Brian Jungen

 

VIEW IMAGES

  • Brian Jungen

    Brian Jungen

    Installation view

PRESS RELEASE

Brian Jungen

June 24 - July 29, 2016

Opening: Friday, June 24, 6-8pm

Casey Kaplan is pleased to present an exhibition of new sculptures by renowned artist, Brian Jungen. In 1998, while living in Vancouver the artist conceived his first sculptural works, “Prototype for New Understanding” (1998-2005). Converting Nike Air Jordan trainers into anthropological masks, using the traditional colors of black, white, red, integrated with human hair, Jungen made poignant references to contemporary assimilations and the commercial devaluing of revered customs and symbols. The process was an intimate one, as the shoes were laboriously altered by Jungen’s hand. Ultimately they were presented in a museum-like display as precious artifacts, with glass vitrines and supporting armatures. The Nike Air Jordan was a sought-after, pop-cultural symbol among Jungen’s adolescent peers in the Doig River band of the Dane-zaa First Nation and established Jungen’s interest in the reciprocal link between objects and people. In Jungen’s fourth exhibition at Casey Kaplan, he revisits this medium so instrumental to the beginnings of his practice. Jungen’s new sculptural objects, wall reliefs, and hanging curtain are made of cut, spliced and reformatted Air Jordan trainers transformed into abstracted compositions that generate broader interpretations.

 

Since his last show in the gallery in 2011, Jungen has relocated his home and studio to a more remote location outside of Vancouver. While his earlier work laid the groundwork for a commentary on indigenous stereotypes and notions of dual heritage, his more recent and continued experiences with his native culture prompted a palpable structural and material transformation in his practice. With his more frequent returns to Northern B.C. in recent years, Jungen learned the traditional techniques of his First Nations people, including animal hide crafts and drum making. He also resumed skills cultivated while growing up on his family’s farm among the Doig River community, such as hunting and horseback riding. (As an avid horseman, some of the mask-like works presented in this exhibition were tailored specifically for one of his horses). Untying himself from a refined treatment of resources, while maintaining his own presence with hand-sewing and carving, the works presented are liberated in an honest portrayal of material metamorphosis which is in direct engagement with the artist’s lifestyle. Residing now on his ranch, his process includes the use of varying shop tools such as industrial sewing machines (originally used for horse saddles) and bandsaws (operated daily on the ranch). Jungen uses only preexisting hardware in an attempt to minimize the visibility of extraneous materials and display devices. Incorporating all of the components of the shoes in an increasingly autonomous approach to modernist composition, the consumable, wearable objects have self-generated as sculpture.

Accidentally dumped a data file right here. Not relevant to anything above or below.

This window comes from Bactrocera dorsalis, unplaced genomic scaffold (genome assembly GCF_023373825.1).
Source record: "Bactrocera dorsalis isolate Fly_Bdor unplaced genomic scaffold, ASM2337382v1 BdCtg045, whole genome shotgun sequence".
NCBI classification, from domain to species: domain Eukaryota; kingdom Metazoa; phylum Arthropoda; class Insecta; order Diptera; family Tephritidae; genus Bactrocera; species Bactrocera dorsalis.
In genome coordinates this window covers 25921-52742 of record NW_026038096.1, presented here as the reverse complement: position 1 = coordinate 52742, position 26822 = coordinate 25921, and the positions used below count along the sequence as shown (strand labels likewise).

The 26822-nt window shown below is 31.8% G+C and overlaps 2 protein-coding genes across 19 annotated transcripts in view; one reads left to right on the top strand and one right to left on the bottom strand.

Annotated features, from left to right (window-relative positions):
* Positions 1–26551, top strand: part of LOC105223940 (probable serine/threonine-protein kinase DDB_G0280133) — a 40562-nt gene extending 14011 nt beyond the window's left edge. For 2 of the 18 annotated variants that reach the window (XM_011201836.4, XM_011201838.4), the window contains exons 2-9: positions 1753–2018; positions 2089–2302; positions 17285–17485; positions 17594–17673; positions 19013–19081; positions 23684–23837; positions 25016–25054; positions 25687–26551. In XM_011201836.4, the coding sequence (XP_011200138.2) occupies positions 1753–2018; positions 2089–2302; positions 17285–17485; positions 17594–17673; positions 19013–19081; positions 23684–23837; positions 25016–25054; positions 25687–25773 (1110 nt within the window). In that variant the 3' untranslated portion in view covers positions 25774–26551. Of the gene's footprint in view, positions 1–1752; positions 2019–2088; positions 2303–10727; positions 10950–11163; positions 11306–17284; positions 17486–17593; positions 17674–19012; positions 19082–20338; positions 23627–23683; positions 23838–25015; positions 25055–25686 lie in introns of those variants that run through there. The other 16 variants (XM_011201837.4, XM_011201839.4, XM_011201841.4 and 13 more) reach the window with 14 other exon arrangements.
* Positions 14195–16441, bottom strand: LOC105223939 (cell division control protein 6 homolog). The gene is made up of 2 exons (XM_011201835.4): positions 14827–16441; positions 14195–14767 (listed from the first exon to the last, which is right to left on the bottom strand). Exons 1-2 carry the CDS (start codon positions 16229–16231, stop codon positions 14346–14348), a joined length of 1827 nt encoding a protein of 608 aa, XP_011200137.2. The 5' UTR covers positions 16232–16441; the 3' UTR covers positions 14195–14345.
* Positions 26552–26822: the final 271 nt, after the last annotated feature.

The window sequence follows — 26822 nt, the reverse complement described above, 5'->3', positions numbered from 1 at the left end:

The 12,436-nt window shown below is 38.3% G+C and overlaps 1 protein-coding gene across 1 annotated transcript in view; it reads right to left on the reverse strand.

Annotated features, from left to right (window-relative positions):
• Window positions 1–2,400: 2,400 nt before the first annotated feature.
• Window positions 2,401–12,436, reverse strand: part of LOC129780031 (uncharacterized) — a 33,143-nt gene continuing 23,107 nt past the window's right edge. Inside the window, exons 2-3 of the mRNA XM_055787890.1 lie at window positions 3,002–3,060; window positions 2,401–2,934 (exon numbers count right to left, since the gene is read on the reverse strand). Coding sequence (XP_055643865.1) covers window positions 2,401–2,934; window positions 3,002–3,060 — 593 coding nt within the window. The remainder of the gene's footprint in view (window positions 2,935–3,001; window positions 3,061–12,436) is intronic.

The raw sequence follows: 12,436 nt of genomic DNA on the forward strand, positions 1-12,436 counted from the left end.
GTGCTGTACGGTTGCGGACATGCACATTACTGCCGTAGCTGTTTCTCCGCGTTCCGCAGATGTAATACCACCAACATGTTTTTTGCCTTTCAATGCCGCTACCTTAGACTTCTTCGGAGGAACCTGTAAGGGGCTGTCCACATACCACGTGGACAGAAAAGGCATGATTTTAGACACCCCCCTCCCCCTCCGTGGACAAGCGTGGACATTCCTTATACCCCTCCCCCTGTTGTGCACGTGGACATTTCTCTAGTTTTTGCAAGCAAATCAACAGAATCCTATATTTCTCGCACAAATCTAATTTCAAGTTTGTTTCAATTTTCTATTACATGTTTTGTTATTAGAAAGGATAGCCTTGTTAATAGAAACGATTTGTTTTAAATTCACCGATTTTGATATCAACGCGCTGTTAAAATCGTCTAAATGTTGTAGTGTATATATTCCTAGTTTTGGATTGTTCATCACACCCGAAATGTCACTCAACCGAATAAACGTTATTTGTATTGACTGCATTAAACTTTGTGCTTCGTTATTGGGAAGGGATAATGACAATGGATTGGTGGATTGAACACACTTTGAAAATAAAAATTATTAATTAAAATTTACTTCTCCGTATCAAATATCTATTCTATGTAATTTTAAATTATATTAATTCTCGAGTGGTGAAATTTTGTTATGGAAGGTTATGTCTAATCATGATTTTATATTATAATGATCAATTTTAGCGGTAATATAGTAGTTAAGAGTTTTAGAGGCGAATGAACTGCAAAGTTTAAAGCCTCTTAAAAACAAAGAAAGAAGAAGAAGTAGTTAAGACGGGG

The components of the shoes independently support and embrace the renewed structures. Viewed in the round, the freestanding sculptures offer insight into Jungen’s technique of cutting through stacked and compressed rubber soles, for each layer of synthetic fabric, leather and rubber is exposed. To access the exhibition one must enter through a veil of fluorescent shoelaces, seamed onto insoles suspended from the ceiling. Conscious of using the whole shoe, the curtain walks us through time by incorporating remnants of soles left over from the first “Prototype for New Understanding” series. In wall reliefs, the artist taps into an anthropomorphic realm between the alien and familiar with unraveled and tufted shoelaces, indicative of the use of human hair in previous work. In many respects, the resulting formation simulates the futuristic design of the Air Jordan as it exists in today’s market.

 

In the past, and specifically for those hailing from Jungen’s hometown, the limited editions of the Nike Air Jordans were practically unattainable. With Nike’s new mass-market approach and broadened international scope in recent years, not to mention the increased accessibility of the Internet, the trainers have become a ubiquitous commodity. Iconic still, their cultural and luxury implications have changed over time. Jungen has altered his treatment and handling of the material to reflect this new understanding and as the result, his newest sculptures can no longer be labeled as prototypes.

 

Brian Jungen (b. 1970, Fort St. John, B.C.) lives and works in North Okanagan, B.C. The artist has presented solo exhibitions at venues such as Hannover Kunstverein (2013); Bonner Kunstverein (2013); Art Gallery of Alberta, Edmonton (2011); Art Gallery of Ontario, Toronto (2011); The Smithsonian National Museum of the American Indian, Washington, DC (2009); Museum Villa Stuck, Munich (2008); Witte de With, Rotterdam (2007); Tate Modern, London (2006); Vancouver Art Gallery (2006); Musée d’art Contemporain de Montréal (2006); New Museum, New York (2005); and CCA Wattis Institute for Contemporary Arts, San Francisco (2004). With recent group exhibitions at venues such as the Rennie Collection, Vancouver (2016) and Vancouver Art Gallery (2016), the artist is scheduled to present a solo exhibition at the University of New Mexico Art Museum, Albuquerque in 2018. Jungen is included in the permanent collections of the AGO, Toronto; Hirshhorn Museum and Sculpture Garden, Washington, D.C.; Museum of Contemporary Art, Chicago; National Gallery of Canada, Ottawa; Seattle Museum of Art; The Smithsonian National Museum of the American Indian, Washington, D.C.; Tate Modern, London; and Vancouver Art Gallery, B.C.